Index | Parent Index | Build Freedom: Archive

Slave or Freeman?

It's Your Choice!

Back in the days of chattel slavery, the world was divided into slaves and freemen. And slaves could become freemen - either by "earning" it - or achieving it by other, more "creative" ways.

The slaves were those whose time had been captured - in that they had to give up their life/time/effort for the benefit of a master, who provided them with minimum lodgings and food in "recompense".

This "godly" order (as it was thought) has lasted throughout most of the world's history. Slaves and masters. Slaves and freemen. The masters, of course, were those who controlled, and extracted the life/time/effort from, the slaves.

Well, time may have passed, but today we still live in a world of slaves and freemen - except now, it is tax-slaves and tax-free freemen. Why do I equate chattel slavery with tax slavery? Simple really when you get down to the essence of it. A slave is someone who has had their life/time/effort commandeered on behalf of someone else (their master). Whereas, a tax-slave is someone whose life/time/effort has been commandeered on behalf of someone else (their government/society)!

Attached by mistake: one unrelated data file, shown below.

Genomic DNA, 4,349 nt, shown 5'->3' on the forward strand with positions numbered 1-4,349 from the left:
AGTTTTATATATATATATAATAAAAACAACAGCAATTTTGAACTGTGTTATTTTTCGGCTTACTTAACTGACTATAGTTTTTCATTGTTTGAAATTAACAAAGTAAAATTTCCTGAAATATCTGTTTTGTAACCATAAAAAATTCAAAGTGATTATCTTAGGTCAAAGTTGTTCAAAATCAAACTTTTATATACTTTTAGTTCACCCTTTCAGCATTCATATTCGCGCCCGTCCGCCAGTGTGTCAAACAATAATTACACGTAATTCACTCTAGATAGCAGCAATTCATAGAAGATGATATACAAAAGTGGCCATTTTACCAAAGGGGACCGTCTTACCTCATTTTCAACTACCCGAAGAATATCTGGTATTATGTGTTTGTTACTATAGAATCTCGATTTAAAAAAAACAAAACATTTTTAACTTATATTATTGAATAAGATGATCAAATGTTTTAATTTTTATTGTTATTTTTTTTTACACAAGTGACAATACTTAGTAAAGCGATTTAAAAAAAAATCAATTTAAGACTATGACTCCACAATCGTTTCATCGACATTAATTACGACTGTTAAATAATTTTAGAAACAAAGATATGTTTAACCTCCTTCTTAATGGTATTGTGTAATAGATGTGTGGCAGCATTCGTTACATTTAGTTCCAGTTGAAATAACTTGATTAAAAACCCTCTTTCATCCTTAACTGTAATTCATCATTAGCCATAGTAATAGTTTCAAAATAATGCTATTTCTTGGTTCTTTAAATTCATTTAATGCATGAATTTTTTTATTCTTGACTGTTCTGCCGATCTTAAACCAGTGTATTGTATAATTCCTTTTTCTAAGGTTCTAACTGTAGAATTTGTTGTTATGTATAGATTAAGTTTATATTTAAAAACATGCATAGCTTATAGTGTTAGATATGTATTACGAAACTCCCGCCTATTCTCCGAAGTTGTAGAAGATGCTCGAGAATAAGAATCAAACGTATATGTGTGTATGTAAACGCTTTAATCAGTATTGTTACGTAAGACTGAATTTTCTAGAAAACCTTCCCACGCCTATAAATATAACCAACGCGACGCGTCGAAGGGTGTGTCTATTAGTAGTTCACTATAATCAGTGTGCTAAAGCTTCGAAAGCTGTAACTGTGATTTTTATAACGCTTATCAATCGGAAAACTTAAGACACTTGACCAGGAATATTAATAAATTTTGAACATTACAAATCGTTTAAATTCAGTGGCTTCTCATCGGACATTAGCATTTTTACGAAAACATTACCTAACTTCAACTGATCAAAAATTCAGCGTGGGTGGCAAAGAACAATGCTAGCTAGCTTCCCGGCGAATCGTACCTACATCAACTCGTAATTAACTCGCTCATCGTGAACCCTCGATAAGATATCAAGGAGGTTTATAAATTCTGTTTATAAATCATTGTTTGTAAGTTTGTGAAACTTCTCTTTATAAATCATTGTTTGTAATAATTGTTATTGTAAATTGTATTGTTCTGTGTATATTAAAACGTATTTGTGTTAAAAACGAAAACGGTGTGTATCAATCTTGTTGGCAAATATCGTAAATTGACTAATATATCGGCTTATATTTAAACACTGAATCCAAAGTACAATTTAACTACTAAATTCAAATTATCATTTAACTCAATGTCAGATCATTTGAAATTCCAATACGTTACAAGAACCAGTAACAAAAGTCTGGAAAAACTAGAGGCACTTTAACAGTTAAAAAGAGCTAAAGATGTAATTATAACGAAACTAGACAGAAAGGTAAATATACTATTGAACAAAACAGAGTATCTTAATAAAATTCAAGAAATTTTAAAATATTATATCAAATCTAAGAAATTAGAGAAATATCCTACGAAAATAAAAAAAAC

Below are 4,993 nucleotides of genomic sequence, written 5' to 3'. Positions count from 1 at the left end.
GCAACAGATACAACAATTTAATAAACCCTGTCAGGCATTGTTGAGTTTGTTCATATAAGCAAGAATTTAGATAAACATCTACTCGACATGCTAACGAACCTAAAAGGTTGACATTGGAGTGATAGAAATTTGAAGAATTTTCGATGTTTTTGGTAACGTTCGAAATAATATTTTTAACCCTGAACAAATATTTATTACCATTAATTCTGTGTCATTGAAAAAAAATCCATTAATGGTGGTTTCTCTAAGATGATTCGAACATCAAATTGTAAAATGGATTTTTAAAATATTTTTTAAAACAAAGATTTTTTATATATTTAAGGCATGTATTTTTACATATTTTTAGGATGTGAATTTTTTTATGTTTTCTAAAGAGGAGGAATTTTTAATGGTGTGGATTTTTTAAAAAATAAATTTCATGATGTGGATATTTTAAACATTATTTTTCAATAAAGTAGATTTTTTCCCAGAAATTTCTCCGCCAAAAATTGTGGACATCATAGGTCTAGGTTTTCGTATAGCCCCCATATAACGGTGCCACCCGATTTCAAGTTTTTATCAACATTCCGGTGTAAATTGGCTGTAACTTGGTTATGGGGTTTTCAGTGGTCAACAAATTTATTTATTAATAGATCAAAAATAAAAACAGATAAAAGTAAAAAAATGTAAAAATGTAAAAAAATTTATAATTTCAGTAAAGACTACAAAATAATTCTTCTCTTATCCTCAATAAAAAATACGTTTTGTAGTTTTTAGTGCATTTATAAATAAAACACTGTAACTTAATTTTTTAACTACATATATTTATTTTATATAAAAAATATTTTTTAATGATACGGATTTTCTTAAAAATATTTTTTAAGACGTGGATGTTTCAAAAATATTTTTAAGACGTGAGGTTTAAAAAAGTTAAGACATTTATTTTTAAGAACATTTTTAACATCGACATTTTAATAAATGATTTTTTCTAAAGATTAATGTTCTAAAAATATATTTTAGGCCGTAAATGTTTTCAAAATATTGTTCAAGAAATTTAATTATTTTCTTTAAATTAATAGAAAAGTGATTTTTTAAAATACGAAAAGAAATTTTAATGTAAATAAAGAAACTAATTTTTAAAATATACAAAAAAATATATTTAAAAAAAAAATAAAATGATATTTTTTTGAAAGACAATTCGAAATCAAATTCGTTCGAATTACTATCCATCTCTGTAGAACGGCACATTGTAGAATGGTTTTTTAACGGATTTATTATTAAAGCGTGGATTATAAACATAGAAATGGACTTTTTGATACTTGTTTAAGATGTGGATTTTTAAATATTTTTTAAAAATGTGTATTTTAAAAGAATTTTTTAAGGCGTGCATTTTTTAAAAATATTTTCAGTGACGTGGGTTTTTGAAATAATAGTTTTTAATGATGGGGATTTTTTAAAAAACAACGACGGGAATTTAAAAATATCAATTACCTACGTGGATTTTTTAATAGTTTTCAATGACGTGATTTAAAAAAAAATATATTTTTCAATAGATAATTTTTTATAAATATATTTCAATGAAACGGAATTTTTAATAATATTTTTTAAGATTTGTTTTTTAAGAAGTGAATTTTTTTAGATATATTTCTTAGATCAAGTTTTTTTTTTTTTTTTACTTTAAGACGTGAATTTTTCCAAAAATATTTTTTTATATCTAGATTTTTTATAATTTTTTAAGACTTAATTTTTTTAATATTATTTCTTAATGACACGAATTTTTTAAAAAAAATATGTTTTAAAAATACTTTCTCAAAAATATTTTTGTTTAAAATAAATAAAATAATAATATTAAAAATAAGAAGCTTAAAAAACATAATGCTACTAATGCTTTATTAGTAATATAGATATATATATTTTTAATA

The only difference is the mechanism - and the ratio of "slavery". A chattel slave had 100% of their life/time/effort stolen - in return for the barest essentials for living (food and lodging). A tax-slave has up to 60% of their life/time/effort stolen - in return for being allowed to keep the remaining 40% to pay for their own food and lodging!

Anyway, the real issue is - can YOU become a freeman? Do you want to become one?

You're aware of the "Four Paths to Freedom" discussed in this e-book. Of all of those roads, ONE holds out the promise of becoming truly and completely free - a freeman. And that's to completely remove yourself from the "master's" domain.

What many people don't know, is that this is relatively easy to achieve - once you have absorbed the mindset and weaned yourself off your attachment to your home country. (You'll also need to be either retired, financially independent - or in business for yourself, and able to live anywhere.)

And contrary to what many people believe, this strategy need not involve living on some deserted island!

Let's look at just one example: If you're a US citizen, you could do this. Go and live in Canada and take up residence for 3 years, in order to qualify for a Canadian passport. Once you have that, renounce your US one. Now you have a world-class passport - from a country that won't tax you if you leave (at least not yet!).

With your brand new Canadian passport, go and live in the UK - taking side trips around Europe as your fancy takes you.